Mango pancake

Apart from the host country, the dishes developed in overseas Chinese cuisines are heavily dependent on the cuisines derived from the origin of the Chinese immigrants. In Korean Chinese cuisine, the dishes derive primarily from Shandong cuisine while Filipino Chinese cuisine is strongly influenced by Fujian cuisine. American Chinese cuisine has distinctive dishes (such as chop suey) originally based on Cantonese cuisine, which are more popular among non-Chinese Americans than with Chinese Americans themselves.[65][66]

Dining etiquette

Silverware from the Song dynasty (10th – 13th centuries): Chopsticks, bowl and spoon

Main article: Customs and etiquette in Chinese dining

Youths should not begin eating before their elders do. When eating from a bowl, one should not hold it with its bottom part, because it resembles the act of begging. Chopsticks are the main eating utensils for Chinese food, which can be used to cut and pick up food.[67] When someone is taking a break from eating at the table, they should not put the chopstick into the rice vertically, because it resembles the Chinese traditional funeral tribute, which involves putting chopsticks inside a bowl of rice vertically. It is considered inappropriate to use knives on the dining table.[68] Chopsticks should not be waved around in the air or played with. Food should first be taken from the plate in front. It is considered impolite to stare at a plate. Watching TV, using mobile phones or doing other activities while eating is considered in poor taste. If an older person puts food in a younger person's bowl, the younger person should thank them.[69]

Chinese culture has guidelines in how and when food are eaten. Chinese people typically eat three meals a day, consisting of breakfast, lunch, and dinner. Breakfast is served around 6–9am, lunch is served around 12–2pm, and dinner is served around 6–9pm.[70] A late night, fourth meal of the day is known as siu yeh and served from 9pm-4am, which is similar to the Western concept of supper. Within the Chinese culture, families do follow different traditions. In some families, the elderly members and youngsters get their meal first, then the mother and father, and then the children and teenagers.[70] Other families have the male and female eat separately at different seating area.[39] Whatever tradition the family decide to follow, it is intended to show respect to members of the family.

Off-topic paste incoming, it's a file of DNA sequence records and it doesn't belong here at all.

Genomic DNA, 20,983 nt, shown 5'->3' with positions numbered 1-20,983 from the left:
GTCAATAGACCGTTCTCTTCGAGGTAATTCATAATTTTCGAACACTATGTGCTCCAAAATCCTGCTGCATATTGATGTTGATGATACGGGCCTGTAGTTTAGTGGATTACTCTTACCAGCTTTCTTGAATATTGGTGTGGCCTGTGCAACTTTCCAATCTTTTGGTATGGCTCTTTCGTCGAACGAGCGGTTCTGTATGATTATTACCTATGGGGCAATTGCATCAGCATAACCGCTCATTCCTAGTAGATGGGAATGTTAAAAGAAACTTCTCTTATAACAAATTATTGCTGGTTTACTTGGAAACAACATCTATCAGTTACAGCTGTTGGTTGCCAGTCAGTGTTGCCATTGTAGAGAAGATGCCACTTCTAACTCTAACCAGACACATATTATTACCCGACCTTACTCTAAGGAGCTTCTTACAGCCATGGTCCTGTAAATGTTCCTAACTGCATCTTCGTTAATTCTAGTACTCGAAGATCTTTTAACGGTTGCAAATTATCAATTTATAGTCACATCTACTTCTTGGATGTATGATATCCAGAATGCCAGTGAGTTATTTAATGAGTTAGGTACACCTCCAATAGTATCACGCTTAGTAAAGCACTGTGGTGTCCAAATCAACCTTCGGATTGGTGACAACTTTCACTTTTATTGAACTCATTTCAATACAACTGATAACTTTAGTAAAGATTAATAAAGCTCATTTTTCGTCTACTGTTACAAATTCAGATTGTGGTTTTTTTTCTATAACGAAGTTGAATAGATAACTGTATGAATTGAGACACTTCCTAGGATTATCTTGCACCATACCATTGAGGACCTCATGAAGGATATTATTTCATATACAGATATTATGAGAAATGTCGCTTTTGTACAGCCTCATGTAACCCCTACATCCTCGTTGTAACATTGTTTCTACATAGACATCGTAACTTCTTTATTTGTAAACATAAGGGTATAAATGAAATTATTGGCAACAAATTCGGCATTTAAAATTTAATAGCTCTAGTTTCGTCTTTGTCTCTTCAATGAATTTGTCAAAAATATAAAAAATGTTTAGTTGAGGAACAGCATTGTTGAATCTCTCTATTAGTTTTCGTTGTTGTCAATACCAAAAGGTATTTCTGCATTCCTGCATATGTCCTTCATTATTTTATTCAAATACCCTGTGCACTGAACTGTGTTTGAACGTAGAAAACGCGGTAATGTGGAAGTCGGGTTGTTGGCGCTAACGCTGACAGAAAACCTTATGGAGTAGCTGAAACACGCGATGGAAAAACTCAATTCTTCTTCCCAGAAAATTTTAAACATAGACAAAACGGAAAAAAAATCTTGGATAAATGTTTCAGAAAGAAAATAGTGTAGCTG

Relation to Chinese philosophy and religion

Mooncake, eaten during the Mid-Autumn Festival

Food plays various roles in social and cultural life. In Chinese folk religion, ancestor veneration is conducted by offering food to ancestors and Chinese festivals involve the consumption and preparation of specific foods which have symbolic meanings attached to them. Specific religions in China have their own cuisines such as the Taoist diet, Buddhist cuisine and Chinese Islamic Cuisine.

The Kaifeng Jews in Henan province once had their own Chinese Jewish cuisine but the community has largely died out in the modern era and not much is known about the specifics of their cuisine but they did influence foods eaten in their region and some of their dishes remain.[71] Chinese dishes with purported Kaifeng Jewish roots include Kaifeng xiao long bao, Mayuxing bucket-shaped chicken, Chrysanthemum hot pot, and Four Treasures.[72]